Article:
first_imgJac-Cen-Del Varsity Track traveled to South Decatur in Westport  on Tuesday (4-22) for a 4 way meet.Other teams include Oldenburg Academy and Trinity Lutheran.Final scores : Ladies-Oldenburg 70, Trinity Lutheran 68.5, Jac-Cen-Del48 and South Decatur 41.5Mens-South Decatur 94, Oldenburg 63, Trinity Lutheran 38 and Jac-Cen-Del 29Highlights:Eli Wagner 3rd 100D- :12.24, 2nd-400D :57.04, 3rd 200D – :25.7, 1stLongJump- 18’7″Chris Kissel 4th 800M- 2:27, 5th 3200M-12:53,Tyler Johnson 1st Shot 41’10”, 2nd Disc 127’10”Ladies:Kelsey Bowling 1st 100H-16.71, 2nd 300H- :57.5,1st LongJump -14’7″,Abby Wagner 4th 100D- :14.95,Jenna Hughes 3rd 1600M- 6:17, 3rd 800M-2:49. 2nd HighJump-4’6″,Kayla Bowling 4th 400D- 1:14.4,Andrea Smith 4th 3200M-14:33Sasha Wagner 4th HighJump-4’4″Rosie Newhart 1st Shot- 30’10”, 2nd Disc – 93’10”Submitted by JCD Coach Larry Hammond.last_img read more


Tag: 广州学生新茶

first_img Published on February 22, 2012 at 12:00 pm The Carrier Dome went silent as C.J. Fair clutched his left knee. The sophomore forward had just crumbled to the court without any contact and rolled around grimacing in pain.But as quickly as it happened, the pain subsided, and Fair walked off under his own power to the pleasure of Syracuse fans.‘The court was wet because someone fell,’ he said. ‘It wasn’t a dead ball, so they couldn’t mop it up. I jumped up, and I fell weird. But I’m good.’The scare came at the 8:27 mark of the first half, but even though Orange trainer Brad Pike came out to tend to Fair, the sophomore was back on the court less than a minute later. He came out of halftime with a white sleeve on his knee but said the injury didn’t affect him during the game. He finished with 13 points, six rebounds, five steals and three assists as No. 2 SU (28-1, 15-1 Big East) knocked off South Florida (17-11, 10-5 Big East) 56-48 Wednesday.It was Fair’s fourth straight game scoring in double figures as the sophomore’s offensive game continues to develop.AdvertisementThis is placeholder text‘At this point in the year with any of the guards, I know how to feed off of them and try to get to open spots where I can be available to them to pass to me,’ he said.Fair scored seven of SU’s first nine points against the Bulls before suffering the minor injury.He didn’t score after the injury in the first half, but in the second, he created more for himself. He got to the line early on after hauling in an offensive rebound. The forward’s next bucket came on a hard baseline drive, and he later sealed the Orange win with two free throws late in the game.After the game, Fair said the knee wasn’t an issue and would be fine. He also added that the key to his offensive success was simple.‘Just being aggressive at all times,’ he said. ‘And that’s not just trying to score but just attack mode. Keep the defense honest and make myself available.’USF guard Collins succeeds scoring insideTime and again, Anthony Collins drove in among the trees. Unwavering, the 6-foot-1, 180-pound South Florida point guard attacked the middle of the Syracuse defense.Time and again, he scored.Collins went 5-for-5 in the paint Wednesday night against the Orange, lofting teardrop after teardrop up and over SU center Fab Melo and watching them fall softly through the basket. Though the Bulls fell 56-48 to Syracuse on Wednesday night, Collins finished with 12 points and 10 assists to lead USF.‘He’s good. He’s a really good player. I was very impressed with him,’ SU head coach Jim Boeheim said. ‘He made every shot. They were all tough shots over people. The only shot he missed was a 3 he had to force a little bit at the end of the game.’Collins never looked for his shot as the first option offensively for South Florida, but when lanes opened up he took them. By slicing into the middle of the 2-3 zone, he left Melo with a choice. The 7-foot center could step up and try to impede Collins’ path, or he could stay back.‘If I come up, he’s going to pass to the other guy down low. It’s tough,’ Melo said. ‘I don’t know what to do sometimes. I just go up and he passes down. Then it would be my fault. It’s hard.’Melo stayed back Wednesday, as he said he’s supposed to, and Collins made Syracuse pay. His ability to make contested shots late in the shot clock bailed out South Florida five times.‘He has a knack of getting in there and freezing you,’ USF head coach Stan Heath said. ‘And if you want to jump at it, he’ll find a way to pass it, too. So it’s pick your poison once you get in there. ‘No comment from BoeheimBefore the reporter could even finish the question, Boeheim made it clear he wouldn’t discuss the defamation case he currently faces.Bobby Davis and Mike Lang filed a lawsuit against Boeheim claiming he defamed them by calling them liars after they claimed they were molested by former SU assistant coach Bernie Fine.Judge Brian DeJoseph ruled Wednesday that the case would be heard in Onondaga County rather than in New York City. When a reporter asked if he could comment on the change of venue, Boeheim cut him off with one word: ‘No.’[email protected]@syr.edu Commentscenter_img Facebook Twitter Google+last_img read more


Tag: 广州学生新茶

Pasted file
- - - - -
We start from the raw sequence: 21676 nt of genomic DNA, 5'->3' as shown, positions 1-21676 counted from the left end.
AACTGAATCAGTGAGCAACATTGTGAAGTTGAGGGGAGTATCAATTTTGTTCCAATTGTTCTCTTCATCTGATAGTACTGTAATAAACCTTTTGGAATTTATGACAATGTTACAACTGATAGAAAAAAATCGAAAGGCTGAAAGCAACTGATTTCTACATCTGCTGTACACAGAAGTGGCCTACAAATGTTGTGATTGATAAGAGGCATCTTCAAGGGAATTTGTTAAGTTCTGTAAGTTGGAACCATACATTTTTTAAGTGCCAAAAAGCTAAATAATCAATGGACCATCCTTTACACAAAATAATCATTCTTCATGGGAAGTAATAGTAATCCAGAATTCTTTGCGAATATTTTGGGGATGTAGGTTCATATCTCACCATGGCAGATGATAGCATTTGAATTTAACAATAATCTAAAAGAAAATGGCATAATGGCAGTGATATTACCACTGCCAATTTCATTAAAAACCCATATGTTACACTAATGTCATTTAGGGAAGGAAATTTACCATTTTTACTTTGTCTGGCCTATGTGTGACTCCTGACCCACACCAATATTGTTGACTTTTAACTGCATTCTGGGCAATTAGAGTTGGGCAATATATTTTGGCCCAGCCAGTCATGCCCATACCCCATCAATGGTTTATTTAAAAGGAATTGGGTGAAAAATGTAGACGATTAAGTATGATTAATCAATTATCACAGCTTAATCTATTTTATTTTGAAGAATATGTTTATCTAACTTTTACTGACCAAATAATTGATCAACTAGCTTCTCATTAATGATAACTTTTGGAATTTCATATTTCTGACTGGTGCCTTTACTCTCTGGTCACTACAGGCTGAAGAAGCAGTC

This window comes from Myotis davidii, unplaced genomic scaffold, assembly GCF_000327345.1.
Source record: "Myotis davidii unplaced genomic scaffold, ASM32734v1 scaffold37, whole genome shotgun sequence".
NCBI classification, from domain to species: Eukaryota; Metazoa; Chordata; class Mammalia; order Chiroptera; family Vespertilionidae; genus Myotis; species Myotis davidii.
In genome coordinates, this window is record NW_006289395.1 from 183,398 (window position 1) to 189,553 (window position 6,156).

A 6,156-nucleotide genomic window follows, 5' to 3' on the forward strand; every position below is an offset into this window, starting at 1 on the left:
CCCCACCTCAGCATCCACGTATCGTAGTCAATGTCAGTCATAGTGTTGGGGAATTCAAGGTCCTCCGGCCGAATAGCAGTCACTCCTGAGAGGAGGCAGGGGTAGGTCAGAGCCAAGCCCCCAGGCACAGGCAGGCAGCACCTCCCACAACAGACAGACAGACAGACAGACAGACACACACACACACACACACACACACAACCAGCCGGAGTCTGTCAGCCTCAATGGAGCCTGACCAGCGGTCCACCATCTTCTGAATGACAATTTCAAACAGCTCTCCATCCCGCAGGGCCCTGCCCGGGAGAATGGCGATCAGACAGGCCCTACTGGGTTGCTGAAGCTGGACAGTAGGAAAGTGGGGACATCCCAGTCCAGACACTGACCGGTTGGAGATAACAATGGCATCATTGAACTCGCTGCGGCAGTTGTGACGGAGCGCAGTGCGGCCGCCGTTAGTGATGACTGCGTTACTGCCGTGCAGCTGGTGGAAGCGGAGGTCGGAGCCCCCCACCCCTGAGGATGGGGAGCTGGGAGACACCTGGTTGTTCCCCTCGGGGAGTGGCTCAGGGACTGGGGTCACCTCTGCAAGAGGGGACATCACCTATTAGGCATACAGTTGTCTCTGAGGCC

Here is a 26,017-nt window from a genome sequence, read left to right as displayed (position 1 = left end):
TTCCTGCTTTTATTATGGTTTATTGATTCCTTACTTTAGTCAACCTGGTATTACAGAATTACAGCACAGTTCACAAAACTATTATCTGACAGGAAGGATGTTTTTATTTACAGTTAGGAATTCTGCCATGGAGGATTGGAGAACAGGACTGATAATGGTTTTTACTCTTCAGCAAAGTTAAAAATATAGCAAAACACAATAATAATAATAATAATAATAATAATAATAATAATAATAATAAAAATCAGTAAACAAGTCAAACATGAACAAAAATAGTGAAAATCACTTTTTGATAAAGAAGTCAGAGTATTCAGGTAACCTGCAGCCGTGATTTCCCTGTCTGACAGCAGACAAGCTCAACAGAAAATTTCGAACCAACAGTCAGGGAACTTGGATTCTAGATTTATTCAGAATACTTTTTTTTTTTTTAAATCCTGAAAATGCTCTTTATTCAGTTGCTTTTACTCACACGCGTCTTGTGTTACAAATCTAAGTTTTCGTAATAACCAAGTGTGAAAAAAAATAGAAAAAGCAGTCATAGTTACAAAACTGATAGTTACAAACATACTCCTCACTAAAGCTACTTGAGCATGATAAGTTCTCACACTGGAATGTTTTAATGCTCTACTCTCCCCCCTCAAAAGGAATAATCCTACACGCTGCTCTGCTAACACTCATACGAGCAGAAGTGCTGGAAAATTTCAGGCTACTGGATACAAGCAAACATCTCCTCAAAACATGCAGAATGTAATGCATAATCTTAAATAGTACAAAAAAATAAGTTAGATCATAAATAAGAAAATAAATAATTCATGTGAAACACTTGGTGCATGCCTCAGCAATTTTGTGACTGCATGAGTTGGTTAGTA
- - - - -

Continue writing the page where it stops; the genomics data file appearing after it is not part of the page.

first_img Published on November 16, 2016 at 2:48 am Contact Connor: [email protected] | @connorgrossman There was no drama on Tuesday night in the Carrier Dome. No. 18 Syracuse (2-0) coasted past Holy Cross (0-2) by 44 points, winning 90-46. SU showcased its full offensive capabilities, lifted primarily by Andrew White, Tyler Lydon, Tyler Roberson and even some help on the boards.Here’s three things we learned from the Orange’s blowout.This is what Syracuse’s offense can look like with Lydon and White providing the fuelEntering this season, it seemed apparent that the lifeblood of SU’s offense would primarily course through White and Lydon. The scoreboard on Tuesday reflected that statement, it just took a game for it to come to fruition. White dropped in a team-high 19 points, while Lydon trailed closely with 17. All together, they accounted for 40 percent of the team’s production.A huge chunk of White’s point total was rooted in a 5-for-10 performance from 3. He neutralized a pair of early 3s from the Crusaders in the first half with two of his own. Lydon even broke out of his 3-point drought, making his first two on the season.AdvertisementThis is placeholder text“When you make (3s), it’s an easy game,” head coach Jim Boeheim said. “When you don’t, it’s a hard game.“We’re going to have those games, we’re going to have those nights and we’re going to have to will our way through them.”Tuesday was not one of those nights. Tuesday was the first time Lydon and White both reached double-digits point totals, and they gave the Crusaders’ defense an impossible dilemma. Lydon scored almost all of his points in the paint while White reigned from deep. The visitors never quite figured it out.Roberson is hitting jumpers, even if Boeheim’s not buying itPerhaps one of the biggest surprises through a pair of exhibitions and regular-season games is the offensive output from Roberson. The 6-foot-8 forward is averaging over 13 points per game, including the two preseason matchups. He pitched in 12 points against Holy Cross, one game removed from a team-high 18 points against Colgate.Most of his tallies against the Raiders came at the rim, but he successfully flashed his mid-range jumper a few times in the season opener, and again on Tuesday. The senior gave the Orange the lead for good with his first shot, one he hit less than three minutes into the game.He followed that a few minutes later with another jumper, this one as Jehyve Floyd was closing on him hastily.“They were letting (Roberson) shoot it,” Boeheim said, “and that’s your worst nightmare. When you’re let a guy shoot and he makes them.”It’s not as if Roberson is a completely transformed offensive player, he’s just fit well into the lineups SU has run out. His shots are falling more often than they’re not, even if that’s not the case in practice.“We keep statistics in practice,” Boeheim said, “(Roberson’s shooting) below 30 (percent). Facts are facts. Don’t try to go to what you hope is there or what you think is there. Try to go by the facts. I know that’s difficult.”Syracuse showed life on the offensive glassWith Lydon mired in a shooting slump prior to Tuesday’s game, Boeheim suggested last week that the sophomore needed to operate more around the basket. Not only to allow Lydon more high-percentage shots, but to spark himself with second- or third-chance points.That’s exactly how Lydon got going on Tuesday, putting back a third-chance layup that foreshadowed a breakout night. He was one of four Orange players with multiple offensive boards, and he paced SU with five.The Crusaders set up in a zone defense, and that left plenty of room on the interior for Syracuse to infiltrate.  In the first eight minutes alone, the Orange had two offensive possessions with two offensive rebounds. Both ended in Lydon layups.“We did a good job of exploiting (open space),” Roberson said. “We have to do it in the future when teams try to play this kind of defense on us.” Comments Facebook Twitter Google+last_img read more